Users need to know whether the buying process accomplished or not. As a result, send a confirmation mail or window shows that the process has successfully done.
Coach marks or walkthroughs are tutorials that demonstrate to users how to use different features of an app. It’s usually displayed at the first time a user logged into the app.
Some apps, like Secret or YouTube, go the route of overlay instructions, highlighting important parts of the UI with “coach marks” to explain what they do. Alternatively, some apps like Carousel and Duolingo use the first launch to show a slideshow that walks users through the entire experience, effectively explaining what the user can accomplish with the app.
To strengthen the user’s experience, add the walkthrough in the help center. Some users may need any missed tutorial of the app and will be in need for the walkthrough to view one more time.
On the other hand, there are users who will be annoyed with walkthroughs. Making it friendly or funny will help them continue going through it without feeling bored.
Feedback is the glue between user and interface. What you aim to get is positive feedback by their interacting with your app. One of the most significant windows you should design is the confirmation popup.
Users want to know the result after they have made an action.
Speak users’ language rather than unclear system terms.
Use clear statements or questions with little explanation.
Use actual verbs related to your question.
The importance of content lies in it establishes a connection between the app and the user. It helps users to accomplish their goals. All content aspects like typography, its layout and size affect user’s experience of reading or reviewing content. Users take a much longer time to read smaller text and images. This is especially true for mobile, where tiny type on a small, bright screen can be a real headache for users.
It is one of the most important factors that affect your design. Text should be bigger to be seamlessly checked and simultaneously, there must be enough white spaces between lines and images.
Ensure images are dynamic and relevant to the content. Use predictive visuals to substantially improve the user experience.
Use headlines, subheadings, and paragraphs. This will help users to seamlessly check content.
A list that doesn’t contain any items or a search that doesn’t display any results are examples of empty states. Although these states aren’t typical, they should be designed to prevent user confusion.
Some situations a user can see empty states on your app:
For a good designer, each of these situations is an opportunity to avoid users frustration or confusion and help them get what they want.
Use image demonstrates that this state is empty.
Use statement illustrates what happened that has a positive tone and is related to the brand.
Users usually in need for experiencing apps with their friends. Word of mouth is one of the most important marketing techniques that help improve ROI.
The Invite Friends feature is a mean that helps improve the word of mouth.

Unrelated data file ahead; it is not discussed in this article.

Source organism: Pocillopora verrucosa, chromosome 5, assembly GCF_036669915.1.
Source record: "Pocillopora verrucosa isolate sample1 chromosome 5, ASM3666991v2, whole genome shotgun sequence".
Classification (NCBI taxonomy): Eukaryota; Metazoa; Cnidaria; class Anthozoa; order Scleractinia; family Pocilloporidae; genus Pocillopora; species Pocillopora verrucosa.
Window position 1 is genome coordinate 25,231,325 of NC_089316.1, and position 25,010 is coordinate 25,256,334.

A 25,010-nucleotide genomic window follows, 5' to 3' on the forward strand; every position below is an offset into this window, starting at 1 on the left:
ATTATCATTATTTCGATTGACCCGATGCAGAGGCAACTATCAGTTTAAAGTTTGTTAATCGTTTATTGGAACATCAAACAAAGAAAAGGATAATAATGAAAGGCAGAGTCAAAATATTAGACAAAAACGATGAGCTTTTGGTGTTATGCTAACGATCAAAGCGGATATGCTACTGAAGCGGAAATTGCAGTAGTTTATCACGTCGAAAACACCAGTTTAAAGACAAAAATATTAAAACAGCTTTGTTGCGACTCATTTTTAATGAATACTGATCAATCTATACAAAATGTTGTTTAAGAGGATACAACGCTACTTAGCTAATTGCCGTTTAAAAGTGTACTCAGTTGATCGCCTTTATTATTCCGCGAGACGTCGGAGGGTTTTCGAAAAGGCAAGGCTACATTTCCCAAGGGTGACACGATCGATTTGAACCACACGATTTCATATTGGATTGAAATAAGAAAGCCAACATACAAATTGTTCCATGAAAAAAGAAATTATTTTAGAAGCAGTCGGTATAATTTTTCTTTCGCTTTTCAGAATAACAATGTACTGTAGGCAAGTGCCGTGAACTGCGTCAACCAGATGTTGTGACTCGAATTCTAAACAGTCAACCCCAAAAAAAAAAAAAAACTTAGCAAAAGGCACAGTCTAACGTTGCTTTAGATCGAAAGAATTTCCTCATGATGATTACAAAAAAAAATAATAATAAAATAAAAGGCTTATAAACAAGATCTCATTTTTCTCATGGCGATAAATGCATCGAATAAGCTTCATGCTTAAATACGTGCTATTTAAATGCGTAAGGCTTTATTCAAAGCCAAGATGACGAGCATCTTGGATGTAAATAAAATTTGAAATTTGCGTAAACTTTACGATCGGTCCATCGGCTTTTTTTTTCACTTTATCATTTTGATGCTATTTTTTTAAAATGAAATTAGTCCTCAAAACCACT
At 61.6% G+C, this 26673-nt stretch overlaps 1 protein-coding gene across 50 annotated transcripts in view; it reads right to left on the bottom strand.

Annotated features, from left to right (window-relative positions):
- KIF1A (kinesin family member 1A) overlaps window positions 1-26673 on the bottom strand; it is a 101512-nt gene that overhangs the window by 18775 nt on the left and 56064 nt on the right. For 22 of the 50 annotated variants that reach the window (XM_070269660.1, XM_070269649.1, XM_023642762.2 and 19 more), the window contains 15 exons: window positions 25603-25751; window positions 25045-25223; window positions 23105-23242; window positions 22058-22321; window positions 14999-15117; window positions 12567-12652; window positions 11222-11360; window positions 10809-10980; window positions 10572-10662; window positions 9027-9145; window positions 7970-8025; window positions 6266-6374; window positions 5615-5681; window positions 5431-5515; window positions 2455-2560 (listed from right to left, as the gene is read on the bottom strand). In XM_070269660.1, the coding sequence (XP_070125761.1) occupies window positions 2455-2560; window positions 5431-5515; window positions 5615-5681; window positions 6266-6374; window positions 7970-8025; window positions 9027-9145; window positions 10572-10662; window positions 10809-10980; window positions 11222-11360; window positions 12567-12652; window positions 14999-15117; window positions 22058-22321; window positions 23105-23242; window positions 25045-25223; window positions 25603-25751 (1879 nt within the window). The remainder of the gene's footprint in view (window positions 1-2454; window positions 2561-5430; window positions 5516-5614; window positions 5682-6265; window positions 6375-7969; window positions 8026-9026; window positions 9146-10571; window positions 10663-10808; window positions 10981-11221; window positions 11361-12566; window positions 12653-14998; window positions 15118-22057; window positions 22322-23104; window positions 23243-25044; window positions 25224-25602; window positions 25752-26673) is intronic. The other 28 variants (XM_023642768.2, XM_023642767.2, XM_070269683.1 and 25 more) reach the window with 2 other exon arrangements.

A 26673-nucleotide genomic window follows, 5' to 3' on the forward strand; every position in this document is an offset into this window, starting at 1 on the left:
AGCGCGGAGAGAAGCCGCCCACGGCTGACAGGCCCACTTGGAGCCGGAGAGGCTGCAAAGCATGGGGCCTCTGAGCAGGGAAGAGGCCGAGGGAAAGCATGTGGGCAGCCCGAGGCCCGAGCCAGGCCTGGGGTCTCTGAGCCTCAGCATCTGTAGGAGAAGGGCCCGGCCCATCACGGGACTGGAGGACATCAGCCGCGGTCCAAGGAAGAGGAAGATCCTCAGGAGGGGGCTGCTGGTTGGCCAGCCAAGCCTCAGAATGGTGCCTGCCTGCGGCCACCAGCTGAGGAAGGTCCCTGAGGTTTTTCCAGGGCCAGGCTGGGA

The user wants to experience the application with their friends so Make the invitation process simple and easy to complete. Venmo, for example: makes it really easy to invite others through social, mobile contacts, and email integrations.
The user wants to keep track of their friends and contacts within the app so Show all the user’s connections or friends in a list. SnapChat and Yelp are part of the growing number of apps that give you friend lists. Users become much familiar with the concept of communicating with their friends on any app they have. So it is a significant list you have to provide in app design.
What makes mobile phones so convenient and portable is their small size. Compared with desktop and even laptop screens, phone screens display a lot less content. Users can only view a small amount of content at a time before they need to scroll to view more. To display content, you have two options. List view and Grid view.
Lists present multiple line items vertically as a single continuous element. Lists are best suited for similar data types. They made up of a continuous column of rows. Every row consists of heavy text and icons. List view items require less vertical space than an image would, allowing more list items to be displayed on the screen at a time.
List view also provides users with a format that follows user natural reading “F-shaped pattern”.
List view prevents too much scrolling by making pages shorter. The exclusion of images (list view has only thumbs) allows you to fit more options per screen.
Grid views are an alternative to standard list views. A grid list consists of a repeated pattern of cells arrayed in a vertical and horizontal layout. Grid lists are best used on similar data types.
A grid list is best suited to presenting homogenous data, typically images, and is optimized for visual comprehension and differentiating between similar data types.
What is the most efficient layout for viewing content? Should you use a list or grid view? The right answer is: it depends.
It depends on how much information a user needs in order to choose between items. Content is everything. You should choose the layout that suits the type of content you’re displaying.
Products that require more information like rating, version and price to show should be designed in a listview. Whereas products with less information are mostly designed in a grid list.